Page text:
Earlier this year, 19 suspected members of MS-13 were indicted on federal racketeering charges in 10 cases of murder or attempted murder in suburban Maryland from April 2003 to June 14 this year. Nine of the 10 attacks occurred in Prince George's County; one was in Montgomery County.

Another common factor in some of the homicides is the use of alcohol. In seven of the 22 cases, the victims or perpetrators were under the influence of alcohol, according to police records.

Although police say alcohol plays a similar role in homicide cases involving non-Latinos, some members of the Latino community say that alcohol has been a problem for years, especially in Langley Park and nearby areas.

"We often see people drinking on the streets. It's important to think about why too many Latinos are being affected by alcohol in this area and do something about it," said Del. Victor R. Ramirez (D-Prince George's). "Unfortunately there are liquor stores on every block in areas that are considered poor. And Langley Park is a place with lower-income people."

A few months ago, the county adopted a measure to close liquor stores at midnight, two hours earlier than before, he said.

On the morning of Aug. 10 on New Hampshire Avenue in Langley Park, three men who police said were under the influence of alcohol were stabbed in front of the Toys R Us store; two of them died. Police believe that the attack, which remains under investigation, was drug-related.

"Alcohol surrounds a lot of our crime. That's because everybody knows that you're more vulnerable when you're drunk. It's an issue that we need to bring forward," Nealon said.

The majority of the victims were found on the street or in open areas, and nine of the killings occurred in daylight. Two victims were attacked during robberies, and some of the cases involved an argument or a fight. Six died of trauma, three were stabbed to death and 13 were shot. Eight of the cases remain open.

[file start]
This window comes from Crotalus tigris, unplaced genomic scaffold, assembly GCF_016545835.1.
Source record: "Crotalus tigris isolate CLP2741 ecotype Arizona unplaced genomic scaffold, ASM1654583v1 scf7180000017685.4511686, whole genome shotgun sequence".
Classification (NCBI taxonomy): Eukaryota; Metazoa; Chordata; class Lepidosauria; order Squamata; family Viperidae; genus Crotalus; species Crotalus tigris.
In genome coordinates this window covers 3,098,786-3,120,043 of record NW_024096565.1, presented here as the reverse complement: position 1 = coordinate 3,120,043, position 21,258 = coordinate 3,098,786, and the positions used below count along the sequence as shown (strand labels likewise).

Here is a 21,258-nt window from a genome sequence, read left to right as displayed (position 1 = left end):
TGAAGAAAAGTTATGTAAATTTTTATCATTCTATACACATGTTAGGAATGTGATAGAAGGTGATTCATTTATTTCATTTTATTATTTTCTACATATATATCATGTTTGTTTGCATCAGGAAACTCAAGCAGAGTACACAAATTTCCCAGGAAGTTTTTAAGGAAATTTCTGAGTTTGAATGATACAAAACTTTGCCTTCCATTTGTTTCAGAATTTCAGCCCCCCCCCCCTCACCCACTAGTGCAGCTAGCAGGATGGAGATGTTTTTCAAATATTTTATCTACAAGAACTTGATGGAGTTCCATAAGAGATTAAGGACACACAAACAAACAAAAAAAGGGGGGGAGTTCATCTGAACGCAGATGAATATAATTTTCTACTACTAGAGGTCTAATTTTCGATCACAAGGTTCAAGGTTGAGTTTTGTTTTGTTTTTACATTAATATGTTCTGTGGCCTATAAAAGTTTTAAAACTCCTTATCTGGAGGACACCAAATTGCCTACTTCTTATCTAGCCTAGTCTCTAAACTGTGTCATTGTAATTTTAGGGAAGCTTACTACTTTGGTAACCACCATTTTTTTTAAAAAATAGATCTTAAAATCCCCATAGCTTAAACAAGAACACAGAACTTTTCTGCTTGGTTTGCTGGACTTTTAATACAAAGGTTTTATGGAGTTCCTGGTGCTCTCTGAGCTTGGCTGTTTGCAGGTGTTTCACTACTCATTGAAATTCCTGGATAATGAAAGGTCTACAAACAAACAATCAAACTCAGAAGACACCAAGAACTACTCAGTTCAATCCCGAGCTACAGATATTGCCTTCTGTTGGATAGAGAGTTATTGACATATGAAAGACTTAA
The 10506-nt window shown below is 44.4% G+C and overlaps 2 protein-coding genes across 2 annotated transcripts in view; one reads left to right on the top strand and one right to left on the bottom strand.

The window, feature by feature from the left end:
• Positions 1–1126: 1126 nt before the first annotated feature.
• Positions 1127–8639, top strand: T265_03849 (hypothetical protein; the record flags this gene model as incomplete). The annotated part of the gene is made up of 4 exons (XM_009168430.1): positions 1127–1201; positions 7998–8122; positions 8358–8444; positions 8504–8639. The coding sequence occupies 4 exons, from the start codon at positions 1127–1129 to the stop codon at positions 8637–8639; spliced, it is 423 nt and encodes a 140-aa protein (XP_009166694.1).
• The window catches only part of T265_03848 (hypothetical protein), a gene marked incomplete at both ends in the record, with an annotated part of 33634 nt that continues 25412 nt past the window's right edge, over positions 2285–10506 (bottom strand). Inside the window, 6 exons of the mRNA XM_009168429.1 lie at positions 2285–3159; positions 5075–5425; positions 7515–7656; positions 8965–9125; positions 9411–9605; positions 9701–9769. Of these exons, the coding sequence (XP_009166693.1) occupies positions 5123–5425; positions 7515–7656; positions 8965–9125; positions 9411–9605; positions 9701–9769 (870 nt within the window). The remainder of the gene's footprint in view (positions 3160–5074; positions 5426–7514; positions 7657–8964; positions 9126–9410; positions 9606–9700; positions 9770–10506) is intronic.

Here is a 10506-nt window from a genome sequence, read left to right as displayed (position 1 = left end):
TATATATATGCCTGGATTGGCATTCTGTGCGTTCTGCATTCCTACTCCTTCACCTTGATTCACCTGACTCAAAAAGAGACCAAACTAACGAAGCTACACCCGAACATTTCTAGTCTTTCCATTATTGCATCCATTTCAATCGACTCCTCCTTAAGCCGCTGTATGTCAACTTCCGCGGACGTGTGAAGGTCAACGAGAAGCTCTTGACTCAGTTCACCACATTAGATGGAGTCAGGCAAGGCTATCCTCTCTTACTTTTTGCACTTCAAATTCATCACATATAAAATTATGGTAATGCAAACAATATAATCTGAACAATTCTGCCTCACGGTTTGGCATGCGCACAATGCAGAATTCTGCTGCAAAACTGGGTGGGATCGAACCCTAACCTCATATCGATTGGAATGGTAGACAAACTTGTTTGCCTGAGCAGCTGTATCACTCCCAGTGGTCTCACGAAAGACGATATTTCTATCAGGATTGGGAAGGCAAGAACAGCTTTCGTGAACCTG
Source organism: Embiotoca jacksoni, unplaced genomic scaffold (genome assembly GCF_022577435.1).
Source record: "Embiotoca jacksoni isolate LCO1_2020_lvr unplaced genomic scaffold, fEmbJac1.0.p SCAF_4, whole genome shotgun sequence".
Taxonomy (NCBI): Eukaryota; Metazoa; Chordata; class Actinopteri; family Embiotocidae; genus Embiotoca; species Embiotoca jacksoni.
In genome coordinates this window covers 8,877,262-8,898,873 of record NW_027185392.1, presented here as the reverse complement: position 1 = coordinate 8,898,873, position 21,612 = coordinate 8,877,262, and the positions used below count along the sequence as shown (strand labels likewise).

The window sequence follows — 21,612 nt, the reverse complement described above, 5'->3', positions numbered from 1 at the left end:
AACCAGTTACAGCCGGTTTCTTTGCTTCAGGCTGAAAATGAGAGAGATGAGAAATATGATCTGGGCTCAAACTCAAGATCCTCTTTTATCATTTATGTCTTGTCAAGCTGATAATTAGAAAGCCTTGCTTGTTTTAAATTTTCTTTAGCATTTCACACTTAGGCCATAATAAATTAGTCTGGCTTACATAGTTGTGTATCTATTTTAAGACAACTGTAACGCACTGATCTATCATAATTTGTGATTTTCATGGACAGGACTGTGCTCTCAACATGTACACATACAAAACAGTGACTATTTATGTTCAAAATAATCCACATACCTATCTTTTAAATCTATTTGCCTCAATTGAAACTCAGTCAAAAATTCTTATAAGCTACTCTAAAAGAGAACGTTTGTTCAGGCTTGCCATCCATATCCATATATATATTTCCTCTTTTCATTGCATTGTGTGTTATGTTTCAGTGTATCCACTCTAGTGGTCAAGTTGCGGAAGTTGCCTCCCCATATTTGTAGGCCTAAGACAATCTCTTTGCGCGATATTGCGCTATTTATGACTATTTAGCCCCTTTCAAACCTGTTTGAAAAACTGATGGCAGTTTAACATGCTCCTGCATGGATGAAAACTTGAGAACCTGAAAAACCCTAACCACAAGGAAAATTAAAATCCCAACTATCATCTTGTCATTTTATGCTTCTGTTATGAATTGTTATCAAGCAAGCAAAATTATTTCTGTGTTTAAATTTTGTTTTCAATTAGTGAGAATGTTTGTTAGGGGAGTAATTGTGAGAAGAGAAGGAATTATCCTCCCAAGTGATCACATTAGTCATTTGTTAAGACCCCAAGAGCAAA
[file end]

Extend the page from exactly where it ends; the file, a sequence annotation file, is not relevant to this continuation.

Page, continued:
Latino victims in Prince George's are less likely to be killed by guns and less likely to be slain because of drugs than are non-Latino victims. Just over half of the county's Latino victims were killed by guns, and only five killings involved drugs. In contrast, about 80 percent of the county's total homicides were committed with a handgun, and two-thirds involved drugs.

Almost all the homicides involving Latinos in Prince George's were committed in the Langley Park-Hyattsville area or nearby neighborhoods where there is a big concentration of Latinos. Three incidents occurred in the 2100 block of Guilford Road in Chillum, and two occurred in the 8200 block of 14th Avenue.

Maj. Kevin Davis, commander of the 1st Police District in Hyattsville, said the county is aware of the high crime rate in this area. He said the department has an ongoing information campaign in Spanish seeking the cooperation of the Latino community in solving some of the cases.

Nealon said homicides involving Latinos require more time and resources.

"These cases are more complicated. People are often scared or don't trust you, and they tell you, 'I don't want to tell you what happened. You're going to get me in trouble,' " Nealon said.

Luz Lazo is an El Tiempo Latino staff writer. A Spanish language version of this article appears in this week's edition of El Tiempo Latino.